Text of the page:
The first Sitgetans
The name Sitges comes from “Sitja”, a pre-Roman word that means “deep hole or silo”. Even before the Neolithic period, the first Sitgetans lived in the area known as the “cave point” (past the Terramar golf course) and the La Punta Hill, where the church and Town Hall are today. Recently discovered archeological remains show the existence of an Iberian settlement in the 4th-3rd century B.C. Modern studies confirm that there were two small populated areas in Sitges back in the 1st century. One around La Punta hill and another surrounding the Vinyet chapel. Along with Roman Olèrdola, Sitges’ port was used to trade products from the Penedès region and other places from the Roman Mediterranean.
The castle, situated up on the La Punta hill and today the Town Hall that was built over the foundations of the ancient castle in 1889, was first owned by the Seu de Barcelona (the Catholic Church) that ceded it in fief to Count Mir Geribert (1041). In the 12th century, Sitges was under the castlania (the privilege of castle-guard) of the Sitges’, a family that adopted the village’s toponym as their last name. The Sitges family is documented from the year 1116 until 1308. The last family member, Agnès de Sitges, sold her castlania rights to Bernat de Fonollar who was its owner from 1306 to 1326. After the death of his second wife, Blanca of d’Abella, by testamentary decision Sitges was handed over to the Pia Almoina (Canon’s House) until 1814. Bernat de Fonollar was a knight directly related to court of King James II. The tombs of both this nobleman and his wife are in the Sant Bartomeu and Santa Tecla church, on the left-hand side as you enter. During these centuries, the lives of Sitgetans were organized around organized around the Baluard headland, where the parish church, hospital and cemetery were, as well as a small group of houses, all surrounded by a first enclosure and connected to the rest of the village by a bridge over Major or Main Street. The rest of the village consisted of Nou, Tacó and Carreta Streets that led down to the sea, and that were closed off with their respective gates, Aigua Street with another gate and Davallada Street. The presence of these gates shows that the entire village was surrounded by a second rampart. It is also known that there were 3 towers located at the Baluard (Bastion), behind the old hospital (today the Maricel Museum) and Bosc Street, possibly built in 1303. All 3 are depicted on the Sitges Coat of Arms.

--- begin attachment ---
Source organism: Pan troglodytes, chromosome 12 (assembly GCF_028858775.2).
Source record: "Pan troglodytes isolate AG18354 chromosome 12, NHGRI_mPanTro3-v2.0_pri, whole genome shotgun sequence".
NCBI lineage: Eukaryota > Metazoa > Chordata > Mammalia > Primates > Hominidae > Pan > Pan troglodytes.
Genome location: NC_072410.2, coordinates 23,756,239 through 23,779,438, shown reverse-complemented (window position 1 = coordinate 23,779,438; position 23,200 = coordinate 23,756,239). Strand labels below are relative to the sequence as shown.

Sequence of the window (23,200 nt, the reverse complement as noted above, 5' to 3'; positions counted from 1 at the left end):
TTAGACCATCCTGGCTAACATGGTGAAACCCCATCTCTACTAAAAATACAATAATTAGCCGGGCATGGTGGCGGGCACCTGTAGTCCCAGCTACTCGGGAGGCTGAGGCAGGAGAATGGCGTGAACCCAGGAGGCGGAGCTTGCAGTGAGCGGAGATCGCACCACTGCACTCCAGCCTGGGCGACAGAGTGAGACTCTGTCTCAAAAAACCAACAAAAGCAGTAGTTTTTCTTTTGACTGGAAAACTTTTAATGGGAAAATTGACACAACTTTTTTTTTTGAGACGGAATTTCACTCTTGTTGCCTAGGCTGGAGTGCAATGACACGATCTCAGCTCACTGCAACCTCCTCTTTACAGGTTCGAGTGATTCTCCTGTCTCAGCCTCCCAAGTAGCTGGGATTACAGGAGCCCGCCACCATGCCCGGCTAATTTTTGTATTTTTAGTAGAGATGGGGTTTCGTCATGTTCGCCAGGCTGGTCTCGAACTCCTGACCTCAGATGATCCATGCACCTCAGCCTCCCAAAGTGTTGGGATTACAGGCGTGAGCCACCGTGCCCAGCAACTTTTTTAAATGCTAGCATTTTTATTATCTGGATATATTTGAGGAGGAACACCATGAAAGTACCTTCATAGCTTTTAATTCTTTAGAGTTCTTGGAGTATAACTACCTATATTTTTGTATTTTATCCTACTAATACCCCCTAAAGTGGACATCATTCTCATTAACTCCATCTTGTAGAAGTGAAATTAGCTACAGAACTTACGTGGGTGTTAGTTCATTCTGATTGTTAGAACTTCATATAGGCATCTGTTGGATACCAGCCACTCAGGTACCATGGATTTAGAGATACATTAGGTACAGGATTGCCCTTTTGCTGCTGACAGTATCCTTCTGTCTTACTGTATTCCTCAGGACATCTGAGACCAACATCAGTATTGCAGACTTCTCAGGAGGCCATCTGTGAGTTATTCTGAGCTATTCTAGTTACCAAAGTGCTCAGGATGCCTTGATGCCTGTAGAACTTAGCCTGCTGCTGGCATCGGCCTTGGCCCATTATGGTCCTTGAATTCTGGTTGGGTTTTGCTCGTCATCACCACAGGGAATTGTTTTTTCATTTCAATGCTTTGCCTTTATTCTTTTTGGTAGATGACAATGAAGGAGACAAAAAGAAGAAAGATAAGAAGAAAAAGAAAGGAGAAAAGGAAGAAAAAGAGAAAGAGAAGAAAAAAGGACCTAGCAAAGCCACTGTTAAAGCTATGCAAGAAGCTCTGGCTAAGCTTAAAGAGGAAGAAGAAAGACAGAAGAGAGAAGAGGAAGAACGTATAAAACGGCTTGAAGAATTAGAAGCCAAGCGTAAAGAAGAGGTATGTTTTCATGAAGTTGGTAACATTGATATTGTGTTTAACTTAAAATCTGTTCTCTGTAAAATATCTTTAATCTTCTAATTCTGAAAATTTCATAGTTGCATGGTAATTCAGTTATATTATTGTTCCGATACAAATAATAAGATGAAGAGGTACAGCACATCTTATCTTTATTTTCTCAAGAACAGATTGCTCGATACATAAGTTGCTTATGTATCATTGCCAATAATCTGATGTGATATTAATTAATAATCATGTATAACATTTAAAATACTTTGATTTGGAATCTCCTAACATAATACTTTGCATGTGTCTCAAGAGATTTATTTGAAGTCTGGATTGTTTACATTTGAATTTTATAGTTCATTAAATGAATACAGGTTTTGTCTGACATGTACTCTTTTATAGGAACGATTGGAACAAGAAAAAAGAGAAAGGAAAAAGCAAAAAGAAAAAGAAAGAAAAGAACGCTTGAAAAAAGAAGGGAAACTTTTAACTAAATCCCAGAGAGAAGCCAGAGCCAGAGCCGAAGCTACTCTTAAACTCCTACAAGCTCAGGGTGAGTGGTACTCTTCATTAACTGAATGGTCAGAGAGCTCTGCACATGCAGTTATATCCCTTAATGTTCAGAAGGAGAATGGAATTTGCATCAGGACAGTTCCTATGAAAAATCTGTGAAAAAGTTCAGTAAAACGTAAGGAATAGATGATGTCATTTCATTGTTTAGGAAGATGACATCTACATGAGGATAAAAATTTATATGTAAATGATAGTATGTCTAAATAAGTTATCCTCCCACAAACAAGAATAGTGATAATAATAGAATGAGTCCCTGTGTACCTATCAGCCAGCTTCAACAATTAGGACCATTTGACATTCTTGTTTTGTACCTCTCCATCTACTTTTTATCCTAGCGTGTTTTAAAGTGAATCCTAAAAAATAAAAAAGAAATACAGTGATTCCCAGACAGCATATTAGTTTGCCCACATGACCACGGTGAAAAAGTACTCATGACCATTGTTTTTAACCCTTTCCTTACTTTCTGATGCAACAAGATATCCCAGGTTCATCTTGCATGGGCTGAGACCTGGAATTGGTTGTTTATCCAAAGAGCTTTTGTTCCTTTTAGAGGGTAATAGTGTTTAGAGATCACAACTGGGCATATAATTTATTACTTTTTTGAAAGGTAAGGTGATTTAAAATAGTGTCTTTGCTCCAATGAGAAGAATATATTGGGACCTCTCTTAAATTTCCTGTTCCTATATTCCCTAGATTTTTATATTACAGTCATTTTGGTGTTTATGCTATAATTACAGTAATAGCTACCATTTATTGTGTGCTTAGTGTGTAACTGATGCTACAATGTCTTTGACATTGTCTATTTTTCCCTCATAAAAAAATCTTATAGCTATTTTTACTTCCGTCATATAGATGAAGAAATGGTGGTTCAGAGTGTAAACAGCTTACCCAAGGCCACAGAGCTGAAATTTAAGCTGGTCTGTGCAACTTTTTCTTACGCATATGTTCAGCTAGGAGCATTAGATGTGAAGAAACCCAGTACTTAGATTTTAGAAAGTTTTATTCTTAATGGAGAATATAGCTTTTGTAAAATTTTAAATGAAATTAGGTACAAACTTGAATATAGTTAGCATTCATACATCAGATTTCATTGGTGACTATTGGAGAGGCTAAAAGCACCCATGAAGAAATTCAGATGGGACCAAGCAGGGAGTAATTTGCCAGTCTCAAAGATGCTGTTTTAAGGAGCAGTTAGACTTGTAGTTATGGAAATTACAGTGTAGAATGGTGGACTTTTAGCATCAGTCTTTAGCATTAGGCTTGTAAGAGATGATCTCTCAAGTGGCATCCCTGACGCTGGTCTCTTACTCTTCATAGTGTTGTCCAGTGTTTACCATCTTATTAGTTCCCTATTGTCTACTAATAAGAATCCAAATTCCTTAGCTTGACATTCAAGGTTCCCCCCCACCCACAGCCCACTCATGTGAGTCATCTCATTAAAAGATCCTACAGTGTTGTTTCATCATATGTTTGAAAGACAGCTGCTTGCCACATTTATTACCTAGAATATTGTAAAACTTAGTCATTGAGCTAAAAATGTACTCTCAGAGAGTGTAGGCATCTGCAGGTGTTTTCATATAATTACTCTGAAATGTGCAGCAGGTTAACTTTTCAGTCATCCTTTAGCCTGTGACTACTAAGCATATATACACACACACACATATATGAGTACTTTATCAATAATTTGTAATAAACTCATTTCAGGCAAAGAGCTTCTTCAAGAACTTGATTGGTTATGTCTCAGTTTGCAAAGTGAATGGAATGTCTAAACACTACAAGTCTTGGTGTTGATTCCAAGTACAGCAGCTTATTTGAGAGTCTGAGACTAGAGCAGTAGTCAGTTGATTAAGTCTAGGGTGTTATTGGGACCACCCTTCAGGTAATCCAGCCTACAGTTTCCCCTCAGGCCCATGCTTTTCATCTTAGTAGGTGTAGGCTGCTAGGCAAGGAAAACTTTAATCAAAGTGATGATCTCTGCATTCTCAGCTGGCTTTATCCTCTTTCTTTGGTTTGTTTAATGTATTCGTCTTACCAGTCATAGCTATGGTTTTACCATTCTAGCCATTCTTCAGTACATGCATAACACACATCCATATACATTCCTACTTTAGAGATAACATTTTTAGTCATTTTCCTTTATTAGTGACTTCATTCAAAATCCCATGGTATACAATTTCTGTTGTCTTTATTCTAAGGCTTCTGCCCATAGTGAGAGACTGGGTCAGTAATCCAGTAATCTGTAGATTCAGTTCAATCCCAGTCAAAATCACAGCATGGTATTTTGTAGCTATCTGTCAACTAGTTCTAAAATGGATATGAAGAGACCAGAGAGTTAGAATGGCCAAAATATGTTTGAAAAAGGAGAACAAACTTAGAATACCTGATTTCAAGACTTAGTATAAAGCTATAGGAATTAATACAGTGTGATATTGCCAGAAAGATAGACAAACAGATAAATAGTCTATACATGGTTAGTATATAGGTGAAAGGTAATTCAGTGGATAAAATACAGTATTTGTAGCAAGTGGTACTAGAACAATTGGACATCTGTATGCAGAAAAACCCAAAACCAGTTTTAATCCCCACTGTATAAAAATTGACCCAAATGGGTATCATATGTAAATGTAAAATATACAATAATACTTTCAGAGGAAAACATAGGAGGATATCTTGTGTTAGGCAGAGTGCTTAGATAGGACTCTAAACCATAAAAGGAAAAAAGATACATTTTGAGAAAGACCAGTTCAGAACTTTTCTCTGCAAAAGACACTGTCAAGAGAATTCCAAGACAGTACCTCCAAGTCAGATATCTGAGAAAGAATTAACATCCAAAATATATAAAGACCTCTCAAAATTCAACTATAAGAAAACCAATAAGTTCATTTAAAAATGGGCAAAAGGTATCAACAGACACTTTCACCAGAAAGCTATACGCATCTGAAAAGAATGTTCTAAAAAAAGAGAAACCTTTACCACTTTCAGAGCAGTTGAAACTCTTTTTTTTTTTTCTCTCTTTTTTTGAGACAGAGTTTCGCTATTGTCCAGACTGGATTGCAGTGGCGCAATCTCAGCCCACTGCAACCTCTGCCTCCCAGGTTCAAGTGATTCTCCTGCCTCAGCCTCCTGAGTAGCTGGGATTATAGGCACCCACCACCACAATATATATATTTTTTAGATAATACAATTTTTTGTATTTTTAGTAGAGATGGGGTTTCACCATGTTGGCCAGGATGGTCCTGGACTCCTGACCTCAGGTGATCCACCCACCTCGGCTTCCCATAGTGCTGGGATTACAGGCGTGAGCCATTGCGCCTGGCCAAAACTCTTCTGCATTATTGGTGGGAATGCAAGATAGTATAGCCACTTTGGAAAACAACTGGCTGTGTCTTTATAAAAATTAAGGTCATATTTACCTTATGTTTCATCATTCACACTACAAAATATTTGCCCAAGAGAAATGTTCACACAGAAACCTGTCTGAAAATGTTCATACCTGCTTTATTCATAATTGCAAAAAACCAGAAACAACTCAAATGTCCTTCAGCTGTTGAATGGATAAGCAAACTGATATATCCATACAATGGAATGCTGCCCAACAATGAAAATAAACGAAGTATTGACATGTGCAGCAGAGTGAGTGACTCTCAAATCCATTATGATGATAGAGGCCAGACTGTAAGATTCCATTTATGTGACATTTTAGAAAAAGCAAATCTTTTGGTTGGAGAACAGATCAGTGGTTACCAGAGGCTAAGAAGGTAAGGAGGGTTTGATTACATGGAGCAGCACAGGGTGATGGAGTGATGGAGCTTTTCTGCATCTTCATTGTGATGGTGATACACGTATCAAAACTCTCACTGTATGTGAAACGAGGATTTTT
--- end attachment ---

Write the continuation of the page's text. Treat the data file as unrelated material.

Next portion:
Economic and trade activity
The village, despite its direct contact with the sea, had more peasant farmers than fishermen. The vineyard was their main economic and work-related activity and, traditionally, malvasia cultivation in particular. They also cultivated wheat, garden produce, carob trees and the European fan palm, the symbol of Garraf, used to make brooms and other household utensils. Since ancient times, Sitges was the departure port used to export products from the Penedès region. In 1345, Vilafranca asked the king for authorization to have its own port in Sitges, which it did until the 19th century when the Vilafranca-Barcelona railway was built.
Modern Age (16th-18th centuries)
This period in history was marked by constant attempts on behalf of the Universitat de Sitges (Town Council) to free itself from the Pia Almoina’s lordly dominion. In 1814, Sitges was permanently freed and became a part of the Crown. The village suffered the onslaughts of the different wars that were waged, and periods of famine and epidemics. Its economic endeavors continued to be farming, fishing and port activities. In the 18th century Catalonia obtained permission to trade directly with America. The Royal Decree strengthened maritime activity, which increased notably and from the late 18th century (1779) to the early 19th century continuous trade was established with American colonies. When trading opened up, the population was divided into: sailors, proprietors and traders.